Posts Tagged ‘Dillinger Escape Plan’

New stuff that will probably rock

Friday, October 2nd, 2009

I’m excited about all of these upcoming releases for the remainder of 2009:

  • Anti-Pop Consortium - Fluorescent Black (heard it last night and I already know it rocks)
  • Baroness - Blue Record
  • Between the Buried and Me - The Great Misdirect
  • The Dillinger Escape Plan - Option Paralysis (probably early 2010)
  • Do Make Say Think - Other Truths
  • Epica - Design Your Universe (I am a total sucker for this band)
  • Espers - III
  • Evangelista - Prince of Truth
  • Gaza - He Is Never Coming Back
  • Krallice - Dimensional Bleedthrough
  • Magma - Emehntet-Re (is this really coming out in November??)
  • Present - Barbaro (isn’t this supposed to be out already? can’t find it anywhere)
  • Sajjanu - Pechiku!!
  • Univers Zero - Clivages (technically January 2010)
  • Wrnlrd - Myrmidon

Obviously, I have very little idea about what’s going on in the prog world these days. Any other avant-prog releases I should be paying attention to? (Please don’t tell me about the new Transatlantic album, I care even less than I did five years ago.)

What’s spinning, December 23 edition

Sunday, December 23rd, 2007

Apparently all the stuff I’ve been listening to lately, with just a few exceptions, is by bands whose names begin with the letters A-E exclusively. Wonder what that means? Anyway, here are some quick impressions.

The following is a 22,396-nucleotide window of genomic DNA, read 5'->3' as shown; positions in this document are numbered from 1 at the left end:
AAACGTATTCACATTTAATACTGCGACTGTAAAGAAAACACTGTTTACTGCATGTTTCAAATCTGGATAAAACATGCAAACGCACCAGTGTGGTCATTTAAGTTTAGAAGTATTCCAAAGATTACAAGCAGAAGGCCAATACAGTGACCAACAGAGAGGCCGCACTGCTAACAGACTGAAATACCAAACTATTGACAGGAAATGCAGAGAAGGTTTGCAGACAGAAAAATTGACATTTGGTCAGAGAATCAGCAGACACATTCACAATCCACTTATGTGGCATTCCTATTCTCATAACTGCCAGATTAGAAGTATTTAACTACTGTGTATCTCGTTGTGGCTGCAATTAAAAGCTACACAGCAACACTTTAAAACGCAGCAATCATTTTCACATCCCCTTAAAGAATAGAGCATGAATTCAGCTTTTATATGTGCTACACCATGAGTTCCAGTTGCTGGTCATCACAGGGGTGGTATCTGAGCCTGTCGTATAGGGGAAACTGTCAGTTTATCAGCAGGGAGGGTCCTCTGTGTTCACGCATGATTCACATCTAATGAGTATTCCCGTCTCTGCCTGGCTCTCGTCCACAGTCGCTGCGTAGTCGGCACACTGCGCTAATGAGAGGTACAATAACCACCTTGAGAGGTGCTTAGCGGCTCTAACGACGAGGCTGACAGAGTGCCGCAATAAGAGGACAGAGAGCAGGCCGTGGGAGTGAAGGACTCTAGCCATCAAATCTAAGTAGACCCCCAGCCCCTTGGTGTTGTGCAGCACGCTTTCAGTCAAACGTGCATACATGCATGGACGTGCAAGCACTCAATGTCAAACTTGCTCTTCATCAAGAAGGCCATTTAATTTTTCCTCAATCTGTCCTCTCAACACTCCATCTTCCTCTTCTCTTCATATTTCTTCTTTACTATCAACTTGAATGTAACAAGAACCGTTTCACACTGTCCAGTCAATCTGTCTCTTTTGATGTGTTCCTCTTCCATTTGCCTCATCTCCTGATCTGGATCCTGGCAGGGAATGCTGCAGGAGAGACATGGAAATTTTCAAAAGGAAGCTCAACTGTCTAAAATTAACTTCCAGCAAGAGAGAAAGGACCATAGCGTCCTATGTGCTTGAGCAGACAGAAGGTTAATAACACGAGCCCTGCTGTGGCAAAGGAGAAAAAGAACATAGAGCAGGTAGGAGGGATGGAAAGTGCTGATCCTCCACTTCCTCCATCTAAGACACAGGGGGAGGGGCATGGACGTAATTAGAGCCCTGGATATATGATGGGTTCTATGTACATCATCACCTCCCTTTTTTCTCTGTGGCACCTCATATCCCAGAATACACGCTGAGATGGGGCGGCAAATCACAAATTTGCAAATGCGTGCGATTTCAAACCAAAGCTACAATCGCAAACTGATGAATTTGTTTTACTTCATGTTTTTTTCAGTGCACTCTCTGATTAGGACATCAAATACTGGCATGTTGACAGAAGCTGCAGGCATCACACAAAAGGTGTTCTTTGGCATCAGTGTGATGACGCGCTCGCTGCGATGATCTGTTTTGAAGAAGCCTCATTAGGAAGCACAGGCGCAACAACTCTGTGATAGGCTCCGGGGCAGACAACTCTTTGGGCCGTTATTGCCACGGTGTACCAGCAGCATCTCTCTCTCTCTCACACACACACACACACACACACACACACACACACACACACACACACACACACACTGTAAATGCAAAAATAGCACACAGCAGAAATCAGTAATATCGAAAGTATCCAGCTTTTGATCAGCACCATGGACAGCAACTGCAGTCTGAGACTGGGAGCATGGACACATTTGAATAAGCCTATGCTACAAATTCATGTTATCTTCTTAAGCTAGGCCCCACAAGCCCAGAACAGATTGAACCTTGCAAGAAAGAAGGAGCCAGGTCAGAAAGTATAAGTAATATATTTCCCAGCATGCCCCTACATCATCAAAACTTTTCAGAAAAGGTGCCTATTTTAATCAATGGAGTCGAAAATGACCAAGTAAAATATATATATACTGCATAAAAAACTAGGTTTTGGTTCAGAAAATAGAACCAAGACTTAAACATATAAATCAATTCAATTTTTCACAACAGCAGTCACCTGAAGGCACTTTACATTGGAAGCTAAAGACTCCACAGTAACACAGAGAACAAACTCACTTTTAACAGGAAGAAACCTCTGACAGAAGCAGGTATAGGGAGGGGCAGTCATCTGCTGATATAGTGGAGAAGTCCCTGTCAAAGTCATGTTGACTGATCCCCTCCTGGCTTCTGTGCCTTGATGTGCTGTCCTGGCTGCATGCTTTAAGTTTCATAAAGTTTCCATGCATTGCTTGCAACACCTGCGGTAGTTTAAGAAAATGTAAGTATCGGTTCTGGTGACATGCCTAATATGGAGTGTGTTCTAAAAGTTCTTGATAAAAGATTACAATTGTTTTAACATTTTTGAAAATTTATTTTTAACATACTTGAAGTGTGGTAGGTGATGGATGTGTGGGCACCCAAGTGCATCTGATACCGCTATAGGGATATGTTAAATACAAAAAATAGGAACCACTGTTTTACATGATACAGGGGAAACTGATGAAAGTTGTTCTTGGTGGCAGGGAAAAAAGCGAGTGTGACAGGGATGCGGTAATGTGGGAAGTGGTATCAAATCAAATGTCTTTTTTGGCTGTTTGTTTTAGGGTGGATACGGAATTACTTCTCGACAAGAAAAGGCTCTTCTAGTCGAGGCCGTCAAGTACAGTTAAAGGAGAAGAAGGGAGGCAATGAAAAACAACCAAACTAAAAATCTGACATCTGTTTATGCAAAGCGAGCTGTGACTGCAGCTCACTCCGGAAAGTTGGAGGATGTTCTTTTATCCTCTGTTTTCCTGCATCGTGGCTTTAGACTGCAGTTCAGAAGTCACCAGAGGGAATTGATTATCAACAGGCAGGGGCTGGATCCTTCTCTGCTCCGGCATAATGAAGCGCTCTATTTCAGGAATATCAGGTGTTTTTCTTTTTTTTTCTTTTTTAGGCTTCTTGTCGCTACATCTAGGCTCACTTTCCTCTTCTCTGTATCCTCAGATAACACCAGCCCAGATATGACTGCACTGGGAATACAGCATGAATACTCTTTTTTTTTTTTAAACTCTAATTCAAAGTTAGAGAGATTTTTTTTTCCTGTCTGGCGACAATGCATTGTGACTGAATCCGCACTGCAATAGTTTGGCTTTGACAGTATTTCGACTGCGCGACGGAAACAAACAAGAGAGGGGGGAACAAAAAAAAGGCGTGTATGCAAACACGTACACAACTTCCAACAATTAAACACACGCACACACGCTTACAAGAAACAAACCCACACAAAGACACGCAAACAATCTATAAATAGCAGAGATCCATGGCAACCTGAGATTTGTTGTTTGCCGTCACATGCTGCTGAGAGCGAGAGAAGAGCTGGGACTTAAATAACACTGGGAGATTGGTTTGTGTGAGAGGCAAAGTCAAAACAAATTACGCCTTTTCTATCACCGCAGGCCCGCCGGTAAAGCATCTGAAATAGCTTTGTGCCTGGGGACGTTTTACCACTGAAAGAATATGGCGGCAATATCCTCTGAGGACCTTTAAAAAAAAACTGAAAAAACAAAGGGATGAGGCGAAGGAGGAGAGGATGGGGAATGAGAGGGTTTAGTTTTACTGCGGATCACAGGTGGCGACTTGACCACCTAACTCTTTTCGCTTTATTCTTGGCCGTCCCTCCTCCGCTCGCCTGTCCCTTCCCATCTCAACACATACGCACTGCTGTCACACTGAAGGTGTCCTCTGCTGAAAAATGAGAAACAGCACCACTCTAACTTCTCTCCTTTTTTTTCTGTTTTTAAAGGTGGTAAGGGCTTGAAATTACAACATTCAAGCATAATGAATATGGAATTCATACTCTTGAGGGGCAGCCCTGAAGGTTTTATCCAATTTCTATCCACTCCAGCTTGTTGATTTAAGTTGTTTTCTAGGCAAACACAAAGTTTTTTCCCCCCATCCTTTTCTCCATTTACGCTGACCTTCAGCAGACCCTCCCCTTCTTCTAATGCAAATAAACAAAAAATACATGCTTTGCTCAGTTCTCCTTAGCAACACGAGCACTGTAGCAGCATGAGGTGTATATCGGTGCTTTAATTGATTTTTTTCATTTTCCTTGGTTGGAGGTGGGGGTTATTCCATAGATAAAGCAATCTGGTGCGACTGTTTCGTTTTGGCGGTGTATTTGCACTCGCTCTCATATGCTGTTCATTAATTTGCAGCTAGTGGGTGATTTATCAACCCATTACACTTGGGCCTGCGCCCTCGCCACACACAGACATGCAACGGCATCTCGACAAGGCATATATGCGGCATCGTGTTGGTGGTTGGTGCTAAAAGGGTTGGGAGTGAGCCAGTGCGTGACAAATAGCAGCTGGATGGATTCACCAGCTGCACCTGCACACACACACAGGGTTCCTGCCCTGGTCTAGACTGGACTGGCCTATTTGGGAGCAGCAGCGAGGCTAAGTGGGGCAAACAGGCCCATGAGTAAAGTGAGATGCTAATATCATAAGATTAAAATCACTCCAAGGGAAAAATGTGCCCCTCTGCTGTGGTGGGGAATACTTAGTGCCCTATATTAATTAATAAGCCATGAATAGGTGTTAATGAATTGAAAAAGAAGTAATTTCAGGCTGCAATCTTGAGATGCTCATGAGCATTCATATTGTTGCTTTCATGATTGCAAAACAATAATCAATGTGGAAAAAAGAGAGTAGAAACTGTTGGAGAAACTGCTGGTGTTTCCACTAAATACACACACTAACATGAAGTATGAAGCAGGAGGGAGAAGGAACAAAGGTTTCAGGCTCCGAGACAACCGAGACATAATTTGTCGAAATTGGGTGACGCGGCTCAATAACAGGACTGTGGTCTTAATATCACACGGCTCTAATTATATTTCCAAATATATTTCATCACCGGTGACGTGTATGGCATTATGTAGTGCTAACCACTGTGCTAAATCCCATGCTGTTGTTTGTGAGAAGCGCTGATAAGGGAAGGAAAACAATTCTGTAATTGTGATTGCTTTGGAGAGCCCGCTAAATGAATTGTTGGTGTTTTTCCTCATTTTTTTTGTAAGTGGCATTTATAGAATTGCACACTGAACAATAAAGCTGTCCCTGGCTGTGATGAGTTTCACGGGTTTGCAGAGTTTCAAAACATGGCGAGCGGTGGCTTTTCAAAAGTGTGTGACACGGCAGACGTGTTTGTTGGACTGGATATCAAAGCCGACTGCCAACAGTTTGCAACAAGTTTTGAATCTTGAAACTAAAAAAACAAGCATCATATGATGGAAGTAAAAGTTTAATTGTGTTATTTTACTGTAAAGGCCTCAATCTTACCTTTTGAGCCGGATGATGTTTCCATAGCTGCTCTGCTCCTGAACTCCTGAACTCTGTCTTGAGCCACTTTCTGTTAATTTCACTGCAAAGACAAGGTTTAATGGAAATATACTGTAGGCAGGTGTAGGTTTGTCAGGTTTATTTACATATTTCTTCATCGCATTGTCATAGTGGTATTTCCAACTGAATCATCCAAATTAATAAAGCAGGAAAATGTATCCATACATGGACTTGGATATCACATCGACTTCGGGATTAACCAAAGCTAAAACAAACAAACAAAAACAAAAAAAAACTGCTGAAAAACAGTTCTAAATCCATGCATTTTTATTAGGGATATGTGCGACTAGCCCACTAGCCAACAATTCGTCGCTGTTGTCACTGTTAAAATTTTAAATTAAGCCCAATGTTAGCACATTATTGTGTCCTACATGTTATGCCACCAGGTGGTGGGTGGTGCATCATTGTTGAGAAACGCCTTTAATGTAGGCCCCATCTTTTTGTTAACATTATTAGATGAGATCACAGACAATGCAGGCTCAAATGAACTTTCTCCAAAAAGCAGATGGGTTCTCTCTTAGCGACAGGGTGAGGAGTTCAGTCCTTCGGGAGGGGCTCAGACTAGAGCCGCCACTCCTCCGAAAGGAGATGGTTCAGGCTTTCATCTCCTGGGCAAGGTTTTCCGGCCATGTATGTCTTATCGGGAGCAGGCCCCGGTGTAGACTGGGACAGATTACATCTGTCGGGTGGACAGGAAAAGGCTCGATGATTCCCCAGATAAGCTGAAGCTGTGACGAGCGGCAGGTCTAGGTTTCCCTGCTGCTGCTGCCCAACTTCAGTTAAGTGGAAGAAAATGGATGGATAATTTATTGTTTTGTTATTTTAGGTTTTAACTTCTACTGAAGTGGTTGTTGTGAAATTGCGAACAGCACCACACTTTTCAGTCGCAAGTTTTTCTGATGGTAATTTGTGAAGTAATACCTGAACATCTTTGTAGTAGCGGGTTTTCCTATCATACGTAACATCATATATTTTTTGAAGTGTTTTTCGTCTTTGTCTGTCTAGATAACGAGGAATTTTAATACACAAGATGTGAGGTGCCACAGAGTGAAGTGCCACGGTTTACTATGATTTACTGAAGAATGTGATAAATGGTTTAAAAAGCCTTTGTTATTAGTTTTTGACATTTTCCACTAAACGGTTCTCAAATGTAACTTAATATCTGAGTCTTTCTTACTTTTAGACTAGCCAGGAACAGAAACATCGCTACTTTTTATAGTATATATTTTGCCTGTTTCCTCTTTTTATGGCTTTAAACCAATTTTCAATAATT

• Anti-Pop Consortium - Shopping Carts Crashing — My favorite avant-hip-hop group aside from Dälek, this is their 2001 album that for some absolutely inexplicable reason was only released in Japan. I’ve been hunting for it for years and finally scored a copy for a reasonable price (around $20) on eBay. It’s great; I’d say a notch below their two U.S. released albums, Tragic Epilogue and Arrhythmia, but only a small notch.
  • Aranis - II — I’ll be reviewing this soon, but it’s one of my favorite albums of 2007 so far. Wonderfully composed chamber-rock, full of rich counterpoint, tricky time signatures and beautiful melodies. One of the best records I’ve heard in this little niche.
  • Meg Baird - Dear Companion — The female half of Espers‘ solo album is a very straightforward recording of mostly traditional songs; not the most exciting listen, but some of the songs are pretty memorable. Baird’s wispy voice isn’t particularly well-suited to some of the songs that have her singing more aggressively, but when she’s more laid back, the effect is often beautiful.